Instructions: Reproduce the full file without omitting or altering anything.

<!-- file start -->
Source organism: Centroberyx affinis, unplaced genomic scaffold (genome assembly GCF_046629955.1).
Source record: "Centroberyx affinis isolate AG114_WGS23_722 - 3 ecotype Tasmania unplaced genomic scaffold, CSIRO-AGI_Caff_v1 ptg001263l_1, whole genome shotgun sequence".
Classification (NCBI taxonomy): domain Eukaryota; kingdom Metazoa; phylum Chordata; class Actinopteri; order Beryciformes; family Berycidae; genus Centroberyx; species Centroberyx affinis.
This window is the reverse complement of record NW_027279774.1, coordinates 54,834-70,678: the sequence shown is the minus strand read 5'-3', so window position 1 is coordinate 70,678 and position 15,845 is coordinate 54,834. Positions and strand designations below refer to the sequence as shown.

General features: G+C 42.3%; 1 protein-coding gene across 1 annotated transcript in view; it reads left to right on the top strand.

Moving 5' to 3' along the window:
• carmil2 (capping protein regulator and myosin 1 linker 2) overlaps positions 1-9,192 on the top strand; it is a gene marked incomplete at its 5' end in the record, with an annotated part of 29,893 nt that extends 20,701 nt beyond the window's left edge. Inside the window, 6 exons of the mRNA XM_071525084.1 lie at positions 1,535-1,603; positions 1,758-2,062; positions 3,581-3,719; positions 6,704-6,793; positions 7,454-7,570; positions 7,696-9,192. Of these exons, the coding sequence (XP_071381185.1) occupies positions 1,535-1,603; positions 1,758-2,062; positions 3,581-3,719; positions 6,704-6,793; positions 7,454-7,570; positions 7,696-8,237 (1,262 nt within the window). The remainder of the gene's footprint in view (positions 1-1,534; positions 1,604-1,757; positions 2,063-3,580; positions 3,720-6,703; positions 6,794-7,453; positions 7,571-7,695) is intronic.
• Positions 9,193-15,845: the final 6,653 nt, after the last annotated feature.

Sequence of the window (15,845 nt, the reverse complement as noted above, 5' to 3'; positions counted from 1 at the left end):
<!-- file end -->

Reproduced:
Source organism: Centroberyx affinis, unplaced genomic scaffold (genome assembly GCF_046629955.1).
Source record: "Centroberyx affinis isolate AG114_WGS23_722 - 3 ecotype Tasmania unplaced genomic scaffold, CSIRO-AGI_Caff_v1 ptg001263l_1, whole genome shotgun sequence".
Classification (NCBI taxonomy): domain Eukaryota; kingdom Metazoa; phylum Chordata; class Actinopteri; order Beryciformes; family Berycidae; genus Centroberyx; species Centroberyx affinis.
This window is the reverse complement of record NW_027279774.1, coordinates 54,834-70,678: the sequence shown is the minus strand read 5'-3', so window position 1 is coordinate 70,678 and position 15,845 is coordinate 54,834. Positions and strand designations below refer to the sequence as shown.

General features: G+C 42.3%; 1 protein-coding gene across 1 annotated transcript in view; it reads left to right on the top strand.

Moving 5' to 3' along the window:
• carmil2 (capping protein regulator and myosin 1 linker 2) overlaps positions 1-9,192 on the top strand; it is a gene marked incomplete at its 5' end in the record, with an annotated part of 29,893 nt that extends 20,701 nt beyond the window's left edge. Inside the window, 6 exons of the mRNA XM_071525084.1 lie at positions 1,535-1,603; positions 1,758-2,062; positions 3,581-3,719; positions 6,704-6,793; positions 7,454-7,570; positions 7,696-9,192. Of these exons, the coding sequence (XP_071381185.1) occupies positions 1,535-1,603; positions 1,758-2,062; positions 3,581-3,719; positions 6,704-6,793; positions 7,454-7,570; positions 7,696-8,237 (1,262 nt within the window). The remainder of the gene's footprint in view (positions 1-1,534; positions 1,604-1,757; positions 2,063-3,580; positions 3,720-6,703; positions 6,794-7,453; positions 7,571-7,695) is intronic.
• Positions 9,193-15,845: the final 6,653 nt, after the last annotated feature.

Sequence of the window (15,845 nt, the reverse complement as noted above, 5' to 3'; positions counted from 1 at the left end):